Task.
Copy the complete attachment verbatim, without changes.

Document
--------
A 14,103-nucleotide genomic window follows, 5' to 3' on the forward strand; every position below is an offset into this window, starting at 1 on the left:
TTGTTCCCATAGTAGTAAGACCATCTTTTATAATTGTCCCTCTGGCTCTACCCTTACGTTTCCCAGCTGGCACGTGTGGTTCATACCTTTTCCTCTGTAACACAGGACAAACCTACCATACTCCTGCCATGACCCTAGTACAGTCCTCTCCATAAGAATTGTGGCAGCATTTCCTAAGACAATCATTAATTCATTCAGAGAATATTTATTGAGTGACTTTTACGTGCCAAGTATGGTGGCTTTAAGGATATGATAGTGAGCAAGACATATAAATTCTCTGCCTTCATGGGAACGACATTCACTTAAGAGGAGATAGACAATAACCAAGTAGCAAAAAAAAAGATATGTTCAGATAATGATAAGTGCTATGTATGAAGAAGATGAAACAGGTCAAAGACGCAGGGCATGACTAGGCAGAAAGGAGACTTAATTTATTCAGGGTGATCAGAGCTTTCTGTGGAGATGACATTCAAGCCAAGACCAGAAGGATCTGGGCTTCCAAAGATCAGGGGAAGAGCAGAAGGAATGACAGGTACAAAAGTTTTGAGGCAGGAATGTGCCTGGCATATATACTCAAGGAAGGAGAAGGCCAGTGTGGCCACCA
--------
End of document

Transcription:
A 14,103-nucleotide genomic window follows, 5' to 3' on the forward strand; every position below is an offset into this window, starting at 1 on the left:
TTGTTCCCATAGTAGTAAGACCATCTTTTATAATTGTCCCTCTGGCTCTACCCTTACGTTTCCCAGCTGGCACGTGTGGTTCATACCTTTTCCTCTGTAACACAGGACAAACCTACCATACTCCTGCCATGACCCTAGTACAGTCCTCTCCATAAGAATTGTGGCAGCATTTCCTAAGACAATCATTAATTCATTCAGAGAATATTTATTGAGTGACTTTTACGTGCCAAGTATGGTGGCTTTAAGGATATGATAGTGAGCAAGACATATAAATTCTCTGCCTTCATGGGAACGACATTCACTTAAGAGGAGATAGACAATAACCAAGTAGCAAAAAAAAAGATATGTTCAGATAATGATAAGTGCTATGTATGAAGAAGATGAAACAGGTCAAAGACGCAGGGCATGACTAGGCAGAAAGGAGACTTAATTTATTCAGGGTGATCAGAGCTTTCTGTGGAGATGACATTCAAGCCAAGACCAGAAGGATCTGGGCTTCCAAAGATCAGGGGAAGAGCAGAAGGAATGACAGGTACAAAAGTTTTGAGGCAGGAATGTGCCTGGCATATATACTCAAGGAAGGAGAAGGCCAGTGTGGCCACCA